Forests need to be ‘front and centre’ of the UN’s 2030 Agenda for Sustainable Development and the European Consensus on Development – and the EU FLEGT initiative can be one key to marrying forest maintenance and wider sustainability policy. That was the view expressed by European Commissioner for International Cooperation and Development, Neven Mimica, at the Our forests, our future conference in Brussels late April. (Photo left: Neven Mimica)
When it comes to delivering on international sustainability commitments, he said, forests are part of the solution. “They hold the answers to some of today’s global challenges,” he said. “They are key to fighting climate change, home to 80% of our planet’s biodiversity and supply three quarters of our freshwater. They also provide sustenance and jobs to 1.6 billion people. So when we talk about Sustainable Development Goal 15 – Life on Earth – and our target to manage forests sustainably by 2030, we are not just talking about a stand-alone goal. We are also talking about food security, water, climate change and strengthening resilience and peace. Ultimately, we are talking about whether we can build a more sustainable and inclusive world for all.”
The EU, he said, was taking forward this vision in different ways. “Between 2014 and 2020, we committed more than €500 million to support forests in developing countries,” he said, adding that EU policy importantly took into account the different circumstances and approach of each partner country.
“Deforestation and sustainable forest management is a complex challenge, and solutions need to be specific to each country and region. Respect for our partner countries’ sovereignty and decision making is paramount.”
The EU’s Forest Law Enforcement Governance and Trade Action Plan forms a key part of EU international forest strategy, he maintained. “It keeps the focus on national ownership of sustainable forest management and, by strengthening decision-making and institutions at local, national and regional levels, FLEGT has made governance around forests more inclusive, transparent and most importantly, more accountable to local people,” he said. “Fundamentally, it has also made a difference in tackling illegal logging around the world.”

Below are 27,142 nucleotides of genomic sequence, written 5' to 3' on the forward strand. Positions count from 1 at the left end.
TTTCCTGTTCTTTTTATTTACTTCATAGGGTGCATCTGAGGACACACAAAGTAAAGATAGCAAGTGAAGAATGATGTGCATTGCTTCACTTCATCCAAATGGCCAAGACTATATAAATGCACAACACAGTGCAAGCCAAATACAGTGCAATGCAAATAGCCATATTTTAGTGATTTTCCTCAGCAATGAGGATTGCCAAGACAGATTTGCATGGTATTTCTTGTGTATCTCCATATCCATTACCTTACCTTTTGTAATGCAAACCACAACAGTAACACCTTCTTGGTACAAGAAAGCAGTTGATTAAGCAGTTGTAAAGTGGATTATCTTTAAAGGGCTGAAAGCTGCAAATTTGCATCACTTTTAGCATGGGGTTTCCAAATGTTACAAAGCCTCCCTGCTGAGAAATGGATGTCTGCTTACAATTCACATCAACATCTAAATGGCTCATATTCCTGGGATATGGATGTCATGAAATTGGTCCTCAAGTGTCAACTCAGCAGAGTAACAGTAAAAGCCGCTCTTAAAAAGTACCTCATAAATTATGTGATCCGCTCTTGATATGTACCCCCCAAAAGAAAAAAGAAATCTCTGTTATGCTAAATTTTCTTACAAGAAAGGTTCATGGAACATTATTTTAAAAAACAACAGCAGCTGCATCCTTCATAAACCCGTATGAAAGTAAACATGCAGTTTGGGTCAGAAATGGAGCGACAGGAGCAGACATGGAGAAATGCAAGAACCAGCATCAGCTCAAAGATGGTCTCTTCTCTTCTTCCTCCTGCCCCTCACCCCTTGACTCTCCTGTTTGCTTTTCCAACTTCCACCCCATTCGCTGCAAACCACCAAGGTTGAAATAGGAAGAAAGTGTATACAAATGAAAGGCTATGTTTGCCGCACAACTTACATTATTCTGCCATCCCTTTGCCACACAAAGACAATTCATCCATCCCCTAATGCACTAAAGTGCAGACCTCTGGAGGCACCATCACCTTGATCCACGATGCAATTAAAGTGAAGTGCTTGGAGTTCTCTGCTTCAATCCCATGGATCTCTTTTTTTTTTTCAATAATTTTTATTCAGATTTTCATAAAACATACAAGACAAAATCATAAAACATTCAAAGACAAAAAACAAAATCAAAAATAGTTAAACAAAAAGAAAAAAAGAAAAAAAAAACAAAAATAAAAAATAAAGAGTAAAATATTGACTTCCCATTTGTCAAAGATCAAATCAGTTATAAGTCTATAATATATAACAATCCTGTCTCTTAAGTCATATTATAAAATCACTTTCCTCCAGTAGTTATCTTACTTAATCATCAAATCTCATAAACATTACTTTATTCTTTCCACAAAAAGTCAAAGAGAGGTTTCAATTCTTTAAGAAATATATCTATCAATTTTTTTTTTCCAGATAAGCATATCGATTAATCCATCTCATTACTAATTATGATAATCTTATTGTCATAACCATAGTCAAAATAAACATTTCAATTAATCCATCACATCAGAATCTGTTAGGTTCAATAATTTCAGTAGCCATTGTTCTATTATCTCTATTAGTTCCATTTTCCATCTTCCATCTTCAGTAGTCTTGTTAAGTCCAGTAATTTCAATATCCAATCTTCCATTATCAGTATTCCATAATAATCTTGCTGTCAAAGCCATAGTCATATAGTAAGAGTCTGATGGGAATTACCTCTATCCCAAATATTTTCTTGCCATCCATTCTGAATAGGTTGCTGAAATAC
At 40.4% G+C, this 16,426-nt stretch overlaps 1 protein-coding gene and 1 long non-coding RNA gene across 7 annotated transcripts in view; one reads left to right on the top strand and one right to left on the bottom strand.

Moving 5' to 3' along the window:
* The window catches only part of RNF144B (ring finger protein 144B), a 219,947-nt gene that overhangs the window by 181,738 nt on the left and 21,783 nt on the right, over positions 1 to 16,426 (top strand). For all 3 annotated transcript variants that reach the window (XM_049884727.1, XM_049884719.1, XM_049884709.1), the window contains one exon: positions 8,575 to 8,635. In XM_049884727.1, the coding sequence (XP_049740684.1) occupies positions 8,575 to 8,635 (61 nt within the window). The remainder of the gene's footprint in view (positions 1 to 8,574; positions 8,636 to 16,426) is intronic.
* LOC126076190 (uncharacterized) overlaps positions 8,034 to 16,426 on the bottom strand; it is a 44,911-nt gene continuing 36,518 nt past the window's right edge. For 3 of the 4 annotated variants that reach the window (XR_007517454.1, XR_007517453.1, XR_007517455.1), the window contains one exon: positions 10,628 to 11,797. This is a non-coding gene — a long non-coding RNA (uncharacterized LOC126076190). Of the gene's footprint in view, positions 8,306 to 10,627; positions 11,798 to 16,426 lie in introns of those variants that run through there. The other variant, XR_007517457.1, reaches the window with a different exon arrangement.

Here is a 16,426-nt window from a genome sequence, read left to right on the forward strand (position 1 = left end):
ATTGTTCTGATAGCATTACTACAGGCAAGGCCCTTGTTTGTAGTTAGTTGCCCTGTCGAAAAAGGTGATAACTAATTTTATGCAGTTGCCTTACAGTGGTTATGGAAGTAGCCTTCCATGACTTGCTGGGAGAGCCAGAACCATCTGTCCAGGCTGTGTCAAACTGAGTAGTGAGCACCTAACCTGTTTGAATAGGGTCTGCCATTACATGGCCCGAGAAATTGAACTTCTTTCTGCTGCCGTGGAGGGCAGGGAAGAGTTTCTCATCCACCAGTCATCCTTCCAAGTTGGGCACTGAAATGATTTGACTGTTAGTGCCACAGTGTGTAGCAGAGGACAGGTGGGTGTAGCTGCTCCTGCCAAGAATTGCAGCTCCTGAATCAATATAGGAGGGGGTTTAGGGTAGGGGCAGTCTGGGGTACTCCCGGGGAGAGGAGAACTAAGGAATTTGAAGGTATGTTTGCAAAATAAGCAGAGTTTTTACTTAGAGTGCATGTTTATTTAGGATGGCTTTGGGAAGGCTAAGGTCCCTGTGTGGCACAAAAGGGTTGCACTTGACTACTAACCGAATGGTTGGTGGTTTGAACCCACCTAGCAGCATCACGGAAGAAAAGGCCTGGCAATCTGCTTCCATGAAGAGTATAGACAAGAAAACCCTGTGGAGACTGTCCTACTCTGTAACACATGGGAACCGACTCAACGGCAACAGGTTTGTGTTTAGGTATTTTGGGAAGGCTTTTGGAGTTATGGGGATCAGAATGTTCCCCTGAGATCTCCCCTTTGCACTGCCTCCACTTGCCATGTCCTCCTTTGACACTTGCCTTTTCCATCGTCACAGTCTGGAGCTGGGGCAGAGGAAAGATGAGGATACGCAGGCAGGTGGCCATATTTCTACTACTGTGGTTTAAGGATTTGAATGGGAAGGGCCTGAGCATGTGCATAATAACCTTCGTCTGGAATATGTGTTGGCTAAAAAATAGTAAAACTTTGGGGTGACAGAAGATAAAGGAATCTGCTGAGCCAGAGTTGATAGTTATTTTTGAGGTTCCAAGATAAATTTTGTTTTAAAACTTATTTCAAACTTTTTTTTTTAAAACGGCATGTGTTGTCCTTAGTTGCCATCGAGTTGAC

FLEGT, added Mr Mimica, formed a vital element of a wider EU sustainability strategy for forests. In central Africa, for example, besides backing forest governance improvement via FLEGT, it was a ‘longstanding partner in forest conservation and had also facilitated the Congo Basin Forest Partnership in 2015. This is a multi-stakeholder platform that addresses biodiversity conservation, combats illegal wildlife trafficking, encourages private investment and promotes sustainable economic and social development.
The Congo River. Photo Klas Sander, courtesy Danzer
Despite this raft of initiatives, said Mr Mimica, with a further 12 million ha of tropical forest lost in 2018, there was still more to do. The EU will need to dedicate €200-300 million a year ‘to transition to a world where agricultural production does not have a negative impact on forests’. Its proposed Neighbourhood, Development and International Cooperation Instrument (NDICI) would also ‘step up actions in fighting deforestation and promoting sustainable forest management’. Under its External Investment Plan, the EU is also evaluating ‘innovative financing mechanisms’ to encourage private investment for SMEs and smallholder farmers in Africa.
“And we hope to have a €10 million EU Forest Facility established this year to help forest operators develop and promote sustainable forest-based value chains, and propose forest investment projects,” said Mr Mimica. Effective action on forests also ultimately requires international cooperation, he concluded.
“I am proud that the European Union’s combined internal and external actions on forests are already working with the same common objective,” he said. “But this is no time for silos. We need to join forces if we are to deliver on the 2030 Agenda.”